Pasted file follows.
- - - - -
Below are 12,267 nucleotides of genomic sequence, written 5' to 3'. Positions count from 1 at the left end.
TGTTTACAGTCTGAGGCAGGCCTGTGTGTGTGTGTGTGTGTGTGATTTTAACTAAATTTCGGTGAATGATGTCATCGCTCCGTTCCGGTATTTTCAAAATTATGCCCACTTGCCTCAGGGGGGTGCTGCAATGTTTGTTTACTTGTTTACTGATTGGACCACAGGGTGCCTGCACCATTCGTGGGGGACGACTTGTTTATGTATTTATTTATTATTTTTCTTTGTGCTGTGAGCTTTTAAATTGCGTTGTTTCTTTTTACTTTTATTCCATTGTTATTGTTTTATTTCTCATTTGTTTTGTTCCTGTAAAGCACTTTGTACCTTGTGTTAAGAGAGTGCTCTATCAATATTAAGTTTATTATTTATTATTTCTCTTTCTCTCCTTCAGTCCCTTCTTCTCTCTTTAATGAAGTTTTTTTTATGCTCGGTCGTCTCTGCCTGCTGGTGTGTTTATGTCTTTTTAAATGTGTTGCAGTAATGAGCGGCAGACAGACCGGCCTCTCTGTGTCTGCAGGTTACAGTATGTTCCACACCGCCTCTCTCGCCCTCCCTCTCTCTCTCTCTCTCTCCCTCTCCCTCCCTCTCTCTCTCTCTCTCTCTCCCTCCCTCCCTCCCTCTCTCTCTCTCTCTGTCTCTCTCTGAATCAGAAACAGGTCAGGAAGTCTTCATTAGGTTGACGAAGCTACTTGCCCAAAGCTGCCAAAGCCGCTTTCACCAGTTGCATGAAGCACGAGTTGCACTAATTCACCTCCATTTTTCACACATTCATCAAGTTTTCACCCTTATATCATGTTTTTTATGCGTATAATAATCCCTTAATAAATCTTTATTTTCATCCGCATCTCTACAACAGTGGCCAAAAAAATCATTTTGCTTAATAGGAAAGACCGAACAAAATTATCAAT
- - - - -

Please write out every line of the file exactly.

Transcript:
Below are 12,267 nucleotides of genomic sequence, written 5' to 3'. Positions count from 1 at the left end.
TGTTTACAGTCTGAGGCAGGCCTGTGTGTGTGTGTGTGTGTGTGATTTTAACTAAATTTCGGTGAATGATGTCATCGCTCCGTTCCGGTATTTTCAAAATTATGCCCACTTGCCTCAGGGGGGTGCTGCAATGTTTGTTTACTTGTTTACTGATTGGACCACAGGGTGCCTGCACCATTCGTGGGGGACGACTTGTTTATGTATTTATTTATTATTTTTCTTTGTGCTGTGAGCTTTTAAATTGCGTTGTTTCTTTTTACTTTTATTCCATTGTTATTGTTTTATTTCTCATTTGTTTTGTTCCTGTAAAGCACTTTGTACCTTGTGTTAAGAGAGTGCTCTATCAATATTAAGTTTATTATTTATTATTTCTCTTTCTCTCCTTCAGTCCCTTCTTCTCTCTTTAATGAAGTTTTTTTTATGCTCGGTCGTCTCTGCCTGCTGGTGTGTTTATGTCTTTTTAAATGTGTTGCAGTAATGAGCGGCAGACAGACCGGCCTCTCTGTGTCTGCAGGTTACAGTATGTTCCACACCGCCTCTCTCGCCCTCCCTCTCTCTCTCTCTCTCTCCCTCTCCCTCCCTCTCTCTCTCTCTCTCTCTCCCTCCCTCCCTCCCTCTCTCTCTCTCTCTGTCTCTCTCTGAATCAGAAACAGGTCAGGAAGTCTTCATTAGGTTGACGAAGCTACTTGCCCAAAGCTGCCAAAGCCGCTTTCACCAGTTGCATGAAGCACGAGTTGCACTAATTCACCTCCATTTTTCACACATTCATCAAGTTTTCACCCTTATATCATGTTTTTTATGCGTATAATAATCCCTTAATAAATCTTTATTTTCATCCGCATCTCTACAACAGTGGCCAAAAAAATCATTTTGCTTAATAGGAAAGACCGAACAAAATTATCAAT